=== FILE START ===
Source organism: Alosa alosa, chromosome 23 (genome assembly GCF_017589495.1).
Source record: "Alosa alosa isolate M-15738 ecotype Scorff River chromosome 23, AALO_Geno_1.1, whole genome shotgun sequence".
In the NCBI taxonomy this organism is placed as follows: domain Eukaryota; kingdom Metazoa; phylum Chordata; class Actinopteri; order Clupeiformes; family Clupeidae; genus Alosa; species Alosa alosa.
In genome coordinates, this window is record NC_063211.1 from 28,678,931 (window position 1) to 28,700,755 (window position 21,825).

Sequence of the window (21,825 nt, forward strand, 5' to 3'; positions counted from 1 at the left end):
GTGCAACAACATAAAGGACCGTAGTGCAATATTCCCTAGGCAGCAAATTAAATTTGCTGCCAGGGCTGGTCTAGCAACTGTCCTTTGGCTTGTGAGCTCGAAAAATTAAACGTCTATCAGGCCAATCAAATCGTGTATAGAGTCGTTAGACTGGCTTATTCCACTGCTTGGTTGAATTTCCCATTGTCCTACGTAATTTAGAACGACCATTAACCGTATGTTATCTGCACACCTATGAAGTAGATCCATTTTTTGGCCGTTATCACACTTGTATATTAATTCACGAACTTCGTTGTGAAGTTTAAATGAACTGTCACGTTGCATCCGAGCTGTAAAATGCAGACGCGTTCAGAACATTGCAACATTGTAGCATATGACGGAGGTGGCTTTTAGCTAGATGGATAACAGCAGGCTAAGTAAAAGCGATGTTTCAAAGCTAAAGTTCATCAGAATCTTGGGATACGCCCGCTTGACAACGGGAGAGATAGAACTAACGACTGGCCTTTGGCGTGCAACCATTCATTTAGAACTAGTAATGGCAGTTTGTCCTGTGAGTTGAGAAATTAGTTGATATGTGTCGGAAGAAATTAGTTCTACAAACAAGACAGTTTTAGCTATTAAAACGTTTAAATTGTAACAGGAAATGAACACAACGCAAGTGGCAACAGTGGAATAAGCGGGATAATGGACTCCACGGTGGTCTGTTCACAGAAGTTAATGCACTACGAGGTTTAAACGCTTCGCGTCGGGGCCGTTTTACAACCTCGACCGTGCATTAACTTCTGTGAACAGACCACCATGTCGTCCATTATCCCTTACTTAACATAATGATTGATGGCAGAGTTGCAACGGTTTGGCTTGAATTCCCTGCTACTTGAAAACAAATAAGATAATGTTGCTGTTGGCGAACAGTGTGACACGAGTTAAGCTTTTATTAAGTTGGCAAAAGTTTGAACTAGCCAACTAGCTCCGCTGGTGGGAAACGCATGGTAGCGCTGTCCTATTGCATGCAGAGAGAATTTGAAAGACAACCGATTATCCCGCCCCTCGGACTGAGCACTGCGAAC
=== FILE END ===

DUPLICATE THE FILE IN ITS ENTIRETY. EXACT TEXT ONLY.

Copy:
Source organism: Alosa alosa, chromosome 23 (genome assembly GCF_017589495.1).
Source record: "Alosa alosa isolate M-15738 ecotype Scorff River chromosome 23, AALO_Geno_1.1, whole genome shotgun sequence".
In the NCBI taxonomy this organism is placed as follows: domain Eukaryota; kingdom Metazoa; phylum Chordata; class Actinopteri; order Clupeiformes; family Clupeidae; genus Alosa; species Alosa alosa.
In genome coordinates, this window is record NC_063211.1 from 28,678,931 (window position 1) to 28,700,755 (window position 21,825).

Sequence of the window (21,825 nt, forward strand, 5' to 3'; positions counted from 1 at the left end):
GTGCAACAACATAAAGGACCGTAGTGCAATATTCCCTAGGCAGCAAATTAAATTTGCTGCCAGGGCTGGTCTAGCAACTGTCCTTTGGCTTGTGAGCTCGAAAAATTAAACGTCTATCAGGCCAATCAAATCGTGTATAGAGTCGTTAGACTGGCTTATTCCACTGCTTGGTTGAATTTCCCATTGTCCTACGTAATTTAGAACGACCATTAACCGTATGTTATCTGCACACCTATGAAGTAGATCCATTTTTTGGCCGTTATCACACTTGTATATTAATTCACGAACTTCGTTGTGAAGTTTAAATGAACTGTCACGTTGCATCCGAGCTGTAAAATGCAGACGCGTTCAGAACATTGCAACATTGTAGCATATGACGGAGGTGGCTTTTAGCTAGATGGATAACAGCAGGCTAAGTAAAAGCGATGTTTCAAAGCTAAAGTTCATCAGAATCTTGGGATACGCCCGCTTGACAACGGGAGAGATAGAACTAACGACTGGCCTTTGGCGTGCAACCATTCATTTAGAACTAGTAATGGCAGTTTGTCCTGTGAGTTGAGAAATTAGTTGATATGTGTCGGAAGAAATTAGTTCTACAAACAAGACAGTTTTAGCTATTAAAACGTTTAAATTGTAACAGGAAATGAACACAACGCAAGTGGCAACAGTGGAATAAGCGGGATAATGGACTCCACGGTGGTCTGTTCACAGAAGTTAATGCACTACGAGGTTTAAACGCTTCGCGTCGGGGCCGTTTTACAACCTCGACCGTGCATTAACTTCTGTGAACAGACCACCATGTCGTCCATTATCCCTTACTTAACATAATGATTGATGGCAGAGTTGCAACGGTTTGGCTTGAATTCCCTGCTACTTGAAAACAAATAAGATAATGTTGCTGTTGGCGAACAGTGTGACACGAGTTAAGCTTTTATTAAGTTGGCAAAAGTTTGAACTAGCCAACTAGCTCCGCTGGTGGGAAACGCATGGTAGCGCTGTCCTATTGCATGCAGAGAGAATTTGAAAGACAACCGATTATCCCGCCCCTCGGACTGAGCACTGCGAAC